Home Sales, Prices Showed Slow and Steady Recovery in April
Home sales and prices continued to show signs of recovery in April, according to the latest data from the National Association of Realtors (NAR) and the Federal Housing Finance Agency (FHFA). The slow and steady growth of sales and prices seems to match the path of mortgage rates over the past few months. The conforming 30-year fixed-rate mortgage averaged 4.42 percent in April, the exact same as March and only a few basis points off from February's monthly figure.
Sales of houses, townhomes, condominiums and co-ops increased 1.3 percent in April to a seasonally adjusted annualized pace of 4.65 million homes, according to NAR. That figure was up from a 4.59-million pace of sales in March, but down 6.8 percent from the 4.99 million pace set in April 2013.
In a statement, NAR Chief Economist Lawrence Yun said this year's sales should generally trend upward, but likely will remain lower, in total, compared with last year.
More homes were for sale at the end of April. Supply jumped 16.8 percent to 2.29 million existing homes, a 5.9-month supply at the current pace of sales. That was up from 5.1 months' supply at the end of March. At the end of April 2013, for-sale supply stood at 5.2 months.
Homes sold quickly in April, NAR President Steve Brown, co-owner of Irongate Realtors, in Dayton, Ohio, said in the association's statement.
"The typical time on market shrunk in April, with four out of 10 homes selling in less than a month," Brown said. "Homes that show well and are properly priced tend to sell the fastest."
The median number of days on market for homes sold in April was 48, down from 55 in March. A year ago, the median was 43. Short sales and foreclosures typically took longer to be sold.
The median price for homes sold rose to $201,700 in April, up 5.2 percent compared with April 2013. Foreclosures and short sales accounted for 15 percent of April sales, a drop from 18 percent in April 2013.
Prices might hold stronger than otherwise would be expected since sellers haven't jumped into the market in full force.
"More inventory and increased new-home construction will help to foster healthy market conditions," Yun said.
Separately, the FHFA reported that its home price index rose 1.3 percent in the first quarter of 2014, the eleventh consecutive quarterly increase. The seasonally adjusted index is based on mortgage data from Fannie Mae and Freddie Mac.
The index rose in 42 states and the District of Columbia. The top states in terms of price appreciation were:
- The District of Columbia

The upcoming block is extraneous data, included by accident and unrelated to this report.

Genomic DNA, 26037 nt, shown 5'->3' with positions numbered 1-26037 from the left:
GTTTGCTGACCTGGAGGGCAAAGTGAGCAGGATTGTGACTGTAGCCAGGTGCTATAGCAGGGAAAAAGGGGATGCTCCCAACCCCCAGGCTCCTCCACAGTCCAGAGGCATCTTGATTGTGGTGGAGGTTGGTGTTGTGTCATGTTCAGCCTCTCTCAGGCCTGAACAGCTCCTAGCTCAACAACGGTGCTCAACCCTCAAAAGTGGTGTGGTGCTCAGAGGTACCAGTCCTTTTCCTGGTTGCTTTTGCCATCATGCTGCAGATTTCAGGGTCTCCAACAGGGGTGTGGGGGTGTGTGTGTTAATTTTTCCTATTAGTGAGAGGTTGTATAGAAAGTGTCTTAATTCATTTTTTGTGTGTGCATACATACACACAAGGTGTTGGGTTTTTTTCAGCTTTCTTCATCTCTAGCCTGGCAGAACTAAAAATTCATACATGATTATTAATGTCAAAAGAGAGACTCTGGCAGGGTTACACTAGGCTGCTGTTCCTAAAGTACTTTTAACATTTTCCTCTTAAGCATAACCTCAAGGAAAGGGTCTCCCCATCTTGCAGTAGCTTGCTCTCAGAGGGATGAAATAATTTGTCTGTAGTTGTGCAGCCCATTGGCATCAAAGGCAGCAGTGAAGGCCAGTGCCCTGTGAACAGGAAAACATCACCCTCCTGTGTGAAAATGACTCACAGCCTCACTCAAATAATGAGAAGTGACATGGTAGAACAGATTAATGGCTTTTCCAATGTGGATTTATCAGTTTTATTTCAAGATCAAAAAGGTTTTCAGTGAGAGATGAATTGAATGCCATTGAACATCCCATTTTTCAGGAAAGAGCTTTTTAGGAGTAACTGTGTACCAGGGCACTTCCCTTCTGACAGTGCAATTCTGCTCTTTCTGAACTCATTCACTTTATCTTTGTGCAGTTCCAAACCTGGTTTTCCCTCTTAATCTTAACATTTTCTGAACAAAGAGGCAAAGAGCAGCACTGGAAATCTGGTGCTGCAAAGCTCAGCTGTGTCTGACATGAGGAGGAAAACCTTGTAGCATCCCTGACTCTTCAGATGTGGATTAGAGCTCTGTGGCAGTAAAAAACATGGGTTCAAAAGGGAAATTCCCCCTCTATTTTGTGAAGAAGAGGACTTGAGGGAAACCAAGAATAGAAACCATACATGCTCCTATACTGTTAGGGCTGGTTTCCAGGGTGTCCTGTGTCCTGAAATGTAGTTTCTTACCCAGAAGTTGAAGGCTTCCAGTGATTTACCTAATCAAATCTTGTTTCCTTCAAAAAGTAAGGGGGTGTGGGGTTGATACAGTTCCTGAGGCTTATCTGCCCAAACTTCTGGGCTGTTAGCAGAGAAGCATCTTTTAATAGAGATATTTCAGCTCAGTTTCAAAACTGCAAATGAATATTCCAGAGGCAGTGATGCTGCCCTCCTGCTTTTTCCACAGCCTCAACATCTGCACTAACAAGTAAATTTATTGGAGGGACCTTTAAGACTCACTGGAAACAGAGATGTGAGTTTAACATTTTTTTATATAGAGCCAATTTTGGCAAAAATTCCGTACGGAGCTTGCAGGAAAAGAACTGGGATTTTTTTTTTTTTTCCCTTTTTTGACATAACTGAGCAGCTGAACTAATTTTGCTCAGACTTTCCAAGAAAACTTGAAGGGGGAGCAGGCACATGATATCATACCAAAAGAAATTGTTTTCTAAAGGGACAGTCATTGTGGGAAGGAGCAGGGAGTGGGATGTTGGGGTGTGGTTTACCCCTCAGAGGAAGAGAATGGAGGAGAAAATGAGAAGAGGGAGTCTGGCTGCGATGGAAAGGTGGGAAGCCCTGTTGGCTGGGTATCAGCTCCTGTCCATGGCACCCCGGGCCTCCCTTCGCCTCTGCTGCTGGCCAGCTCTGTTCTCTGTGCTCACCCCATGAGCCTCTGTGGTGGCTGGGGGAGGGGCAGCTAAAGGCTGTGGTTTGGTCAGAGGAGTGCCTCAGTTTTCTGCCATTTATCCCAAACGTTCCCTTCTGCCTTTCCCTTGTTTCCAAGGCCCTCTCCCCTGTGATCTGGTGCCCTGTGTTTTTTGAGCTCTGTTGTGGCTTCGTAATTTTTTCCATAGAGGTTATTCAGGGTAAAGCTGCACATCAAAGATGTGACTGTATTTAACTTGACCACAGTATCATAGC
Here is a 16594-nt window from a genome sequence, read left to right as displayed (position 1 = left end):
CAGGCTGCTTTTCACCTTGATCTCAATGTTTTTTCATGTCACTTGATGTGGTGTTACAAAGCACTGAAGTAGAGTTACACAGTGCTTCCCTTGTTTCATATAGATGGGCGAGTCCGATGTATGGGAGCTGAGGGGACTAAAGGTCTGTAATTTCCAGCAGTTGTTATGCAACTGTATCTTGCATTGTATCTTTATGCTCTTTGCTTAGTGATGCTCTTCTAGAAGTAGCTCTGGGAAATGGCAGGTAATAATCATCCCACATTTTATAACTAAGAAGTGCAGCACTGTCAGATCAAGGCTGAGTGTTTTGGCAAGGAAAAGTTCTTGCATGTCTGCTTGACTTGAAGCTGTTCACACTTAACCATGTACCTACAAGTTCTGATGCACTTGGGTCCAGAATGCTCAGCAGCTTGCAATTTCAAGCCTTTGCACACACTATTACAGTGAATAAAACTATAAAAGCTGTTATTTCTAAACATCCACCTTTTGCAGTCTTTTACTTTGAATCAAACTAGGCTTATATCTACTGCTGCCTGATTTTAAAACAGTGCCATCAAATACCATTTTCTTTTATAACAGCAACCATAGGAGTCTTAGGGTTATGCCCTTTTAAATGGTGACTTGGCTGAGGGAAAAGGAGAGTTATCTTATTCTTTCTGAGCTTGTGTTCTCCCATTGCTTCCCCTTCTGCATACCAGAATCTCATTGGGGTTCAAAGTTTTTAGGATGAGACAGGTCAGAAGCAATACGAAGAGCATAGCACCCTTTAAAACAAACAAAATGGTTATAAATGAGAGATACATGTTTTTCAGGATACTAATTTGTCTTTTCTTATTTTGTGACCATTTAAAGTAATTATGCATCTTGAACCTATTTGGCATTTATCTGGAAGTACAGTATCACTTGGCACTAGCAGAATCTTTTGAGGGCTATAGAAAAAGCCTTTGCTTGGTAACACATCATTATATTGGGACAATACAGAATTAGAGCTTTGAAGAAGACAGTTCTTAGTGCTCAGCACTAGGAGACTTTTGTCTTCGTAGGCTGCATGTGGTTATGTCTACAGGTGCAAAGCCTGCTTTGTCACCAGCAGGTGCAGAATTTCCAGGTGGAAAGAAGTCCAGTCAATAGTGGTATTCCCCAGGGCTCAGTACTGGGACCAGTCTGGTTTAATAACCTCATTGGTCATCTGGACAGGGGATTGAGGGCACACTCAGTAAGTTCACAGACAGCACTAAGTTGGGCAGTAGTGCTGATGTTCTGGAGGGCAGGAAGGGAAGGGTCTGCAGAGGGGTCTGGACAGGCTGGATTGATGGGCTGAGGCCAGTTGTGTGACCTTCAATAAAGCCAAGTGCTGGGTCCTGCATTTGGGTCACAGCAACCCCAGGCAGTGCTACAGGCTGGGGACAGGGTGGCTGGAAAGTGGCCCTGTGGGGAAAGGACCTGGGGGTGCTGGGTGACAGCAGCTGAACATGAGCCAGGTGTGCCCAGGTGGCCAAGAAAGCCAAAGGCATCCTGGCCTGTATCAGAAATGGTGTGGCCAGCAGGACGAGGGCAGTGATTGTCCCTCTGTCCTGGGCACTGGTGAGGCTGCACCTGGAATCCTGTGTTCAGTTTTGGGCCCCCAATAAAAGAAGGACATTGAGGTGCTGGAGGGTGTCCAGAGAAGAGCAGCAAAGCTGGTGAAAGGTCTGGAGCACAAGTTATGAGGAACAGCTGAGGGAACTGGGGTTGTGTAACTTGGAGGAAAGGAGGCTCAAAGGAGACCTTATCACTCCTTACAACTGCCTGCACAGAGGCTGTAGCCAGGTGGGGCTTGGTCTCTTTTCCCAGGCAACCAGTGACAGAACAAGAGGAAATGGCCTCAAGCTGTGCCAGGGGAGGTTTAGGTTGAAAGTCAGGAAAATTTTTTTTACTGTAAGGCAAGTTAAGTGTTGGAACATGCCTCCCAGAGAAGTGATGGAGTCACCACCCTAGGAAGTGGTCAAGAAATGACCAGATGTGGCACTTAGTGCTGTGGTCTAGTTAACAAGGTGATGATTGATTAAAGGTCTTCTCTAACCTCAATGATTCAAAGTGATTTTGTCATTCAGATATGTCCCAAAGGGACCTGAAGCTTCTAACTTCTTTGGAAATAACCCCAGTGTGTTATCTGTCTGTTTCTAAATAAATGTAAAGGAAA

Not all U.S. regions experienced the same trends.
Sales in the Northeast remained at an annualized pace of 600,000 in April, 6.3 percent slower than April 2013. The median price was $244,000, down 0.4 percent from a year ago.
Sales in the Midwest fell 1 percent in April to a pace of 1.03 million, 9.6 percent slower than a year ago. The median price in the Midwest was $157,200, 5.8 percent higher than April 2013.
In the South, sales increased 1 percent to a pace of 1.94 million, 3.5 percent slower than April 2013. The median price was $173,200, up 3.2 percent from a year ago.
In the West, sales rose 4.9 percent to a pace of 1.08 million, 10 percent slower than a year ago. The median price was $291,200, 9.7 percent higher than April 2013.
This article Home Sales, Prices Showed Slow and Steady Recovery in April originally appeared on HSH.com.
Take advantage of this little-known tax "loophole"
Recent tax increases have affected nearly every American homeowner and taxpayer. But with the right planning, you can take steps to take control of your taxes and potentially even lower your tax bill. In our brand-new special report "The IRS Is Daring You to Make This Investment Now!," you'll learn about the simple strategy to take advantage of a little-known IRS rule. Don't miss out on advice that could help you cut taxes for decades to come. Click here to learn more.
You also enjoy these housing articles:
The article Home Sales, Prices Showed Slow and Steady Recovery in April originally appeared on Fool.com.Try any of our Foolish newsletter services free for 30 days. We Fools may not all hold the same opinions, but we all believe that considering a diverse range of insights makes us better investors. The Motley Fool has a disclosure policy.
Copyright © 1995 - 2014 The Motley Fool, LLC. All rights reserved. The Motley Fool has a disclosure policy.